Empowered
by the Spirit

In addition to effecting regeneration and sanctification, the Holy Spirit also empowers believers for Christian witness and service (Acts 1:8). While the Holy Spirit indwells all believers at conversion (1 Corinthians 12:13), the New Testament indicates that each believer should seek the ongoing, empowering work of the Spirit subsequent to conversion (Ephesians 5:18). The Holy Spirit imparts gifts for the edification of the Body and for various works of ministry (1 Corinthians 12:1-11). The gifts of the Holy Spirit are available today for the building up of the Church and the advancement of Christ’s mission. We are to earnestly desire and employ them, in accordance with God’s word (1 Corinthians 12:31, 14:1-5, 12, 26, 40).

The Church

God, by his Word and Spirit, creates the Church by calling sinners out of the whole human race into the fellowship of Christ’s Body (Ephesians 1:13, 4:3-4). By the same Word and Spirit, he guides and preserves redeemed humanity (Romans 8:14; Ephesians 5:26). The Church is not merely a religious institution; rather, it is the temple of God made up of all people who have become genuine followers of Jesus Christ by personally trusting in him (Ephesians 2:21-22). The Church exists to worship and glorify God as Father, Son, and Holy Spirit. It also exists to serve him by faithfully doing his will on Earth. This involves a commitment to see the Gospel preached and churches planted in all the world as an enduring witness to Jesus Christ. The ultimate mission of the Church is to make disciples through the preaching of the Gospel (Matthew 28:18-20). When God transforms human nature, this then becomes the chief means of society’s transformation (1 Peter 4:10). Upon conversion, newly redeemed men and women are added to a local church in which they devote themselves to God’s word, fellowship, the sacraments, prayer, and the mission of the Church (Acts 2:42).

While all members of Christ’s body are called to employ their God-given gifts for ministry and service in the Church (Ephesians 4:12; 1 Corinthians 12:12-30; 1 Peter 4:10-11), Scripture restricts the office of pastor/elder to qualified men (1 Timothy 2:11; 1 Timothy 3:1-7; Titus 1:5-9; 2 Timothy 2:1-2).

Sacraments
of the Church

Water baptism is intended only for individuals who have professed faith in Jesus Christ as their Lord and Savior (Acts 2:38). In obedience to Christ’s command—and as a testimony to God, the Church, and the world—a believer, therefore, should be immersed in water in the name of the Father, and of the Son, and of the Holy Spirit (Matthew 28:19). Through baptism, the believer provides a visual demonstration of his union with Christ in the likeness of his death and resurrection. It vividly depicts that a believer’s former way of life has been put to death and his new life in Christ has begun (Romans 6:1-11).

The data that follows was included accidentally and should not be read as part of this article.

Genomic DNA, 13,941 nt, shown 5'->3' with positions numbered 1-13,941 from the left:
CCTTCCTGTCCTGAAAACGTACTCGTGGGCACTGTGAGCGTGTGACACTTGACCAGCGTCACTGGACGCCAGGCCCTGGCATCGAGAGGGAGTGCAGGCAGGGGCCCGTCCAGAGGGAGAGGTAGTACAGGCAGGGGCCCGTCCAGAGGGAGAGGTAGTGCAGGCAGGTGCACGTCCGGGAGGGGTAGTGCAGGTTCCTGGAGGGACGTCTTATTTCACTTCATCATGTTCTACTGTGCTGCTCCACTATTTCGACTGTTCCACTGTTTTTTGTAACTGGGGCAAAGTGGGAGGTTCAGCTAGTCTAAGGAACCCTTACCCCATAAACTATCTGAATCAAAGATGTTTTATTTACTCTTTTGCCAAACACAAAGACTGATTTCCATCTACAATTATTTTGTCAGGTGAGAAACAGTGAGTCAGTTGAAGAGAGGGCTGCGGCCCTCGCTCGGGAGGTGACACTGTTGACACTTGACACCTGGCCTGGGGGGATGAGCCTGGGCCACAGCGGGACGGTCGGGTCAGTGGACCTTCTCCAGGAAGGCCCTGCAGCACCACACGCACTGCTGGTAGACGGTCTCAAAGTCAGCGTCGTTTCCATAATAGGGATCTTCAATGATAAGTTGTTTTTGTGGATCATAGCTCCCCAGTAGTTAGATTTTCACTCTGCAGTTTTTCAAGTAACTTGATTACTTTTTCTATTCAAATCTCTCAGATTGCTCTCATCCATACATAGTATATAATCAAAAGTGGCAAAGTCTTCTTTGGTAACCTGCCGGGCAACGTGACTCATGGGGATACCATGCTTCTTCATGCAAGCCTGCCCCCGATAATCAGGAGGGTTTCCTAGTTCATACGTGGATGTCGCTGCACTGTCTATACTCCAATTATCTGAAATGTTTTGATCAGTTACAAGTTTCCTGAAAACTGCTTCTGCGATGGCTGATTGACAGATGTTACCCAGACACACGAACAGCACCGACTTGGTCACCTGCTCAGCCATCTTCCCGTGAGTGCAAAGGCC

As with baptism, only genuine followers of Christ are to observe the Lord’s Supper. This ordinance symbolizes the breaking of Christ’s body and the shedding of his blood on our behalf and a Christian is to observe it repeatedly throughout his life as a sign of continued participation in the atoning benefits of Christ’s death (Matthew 26:26-29). As we partake of the Lord’s Supper with an attitude of faith and self-examination, we remember and proclaim the death of Christ, receive spiritual nourishment for our souls, and signify our unity with other members of Christ’s body (1 Corinthians 11:27-28, 11:26, 10:17).

Marriage

God ordained marriage as a covenantal union between one genetic man and one genetic woman, which he established at creation and which the Lord Jesus and his apostles affirmed (Genesis 1:26-28, 2:15-25; Matthew 19:4-6; Colossians 3:18-22; Hebrews 13:4).

God intends marriage to reflect the union between Christ and the Church. Men and women are made in the image of God and therefore have equal dignity and worth. However, a husband and a wife have been given different roles within the marriage relationship to fulfill God’s design. A husband is to love his wife as Christ loved the Church, while a wife is to submit herself to the loving leadership of her husband just as the Church willingly submits to the headship of Christ (Ephesians 5:22-33; 1 Corinthians 11:3-12).

Scripture prohibits fornication, adultery, homosexuality, polygamy, and any sexual acts outside the bounds of God-ordained marriage (1 Corinthians 6:9-10; Romans 1:26-27; 1 Thessalonians 4:1-8; Hebrews 13:4). But forgiveness of sin and cleansing is offered to all in the name of Christ through repentance and faith (1 Corinthians 6:11).

The Consummation

The Consummation of all things includes the visible, personal, and glorious return of Jesus Christ, the resurrection of the dead and the translation of those alive in Christ, the judgment of the just and the unjust, and the fulfillment of Christ’s Kingdom in the new heavens and the new earth (Matthew 24:30; 1 Thessalonians 4:13-17; Acts 17:31, 24:15; 1 Corinthians 15:24-28; Revelation 21:1-4). In the Consummation, Satan with his hosts and all those outside Christ will be finally separated from the benevolent presence of God, condemned to eternal punishment in Hell (Luke 13:28), but the righteous, in glorified bodies (1 Corinthians 15:53), shall live and reign with him forever (Revelation 20:10, 20:15, 22:1-5). The Church, as Christ’s Bride, will be in the presence of God forever, serving him and giving him unending praise and glory, with sin and all its consequences removed. Then the eager expectation of creation will be fulfilled, and the whole Earth shall proclaim the glory of God, who makes all things new (Romans 8:18-25).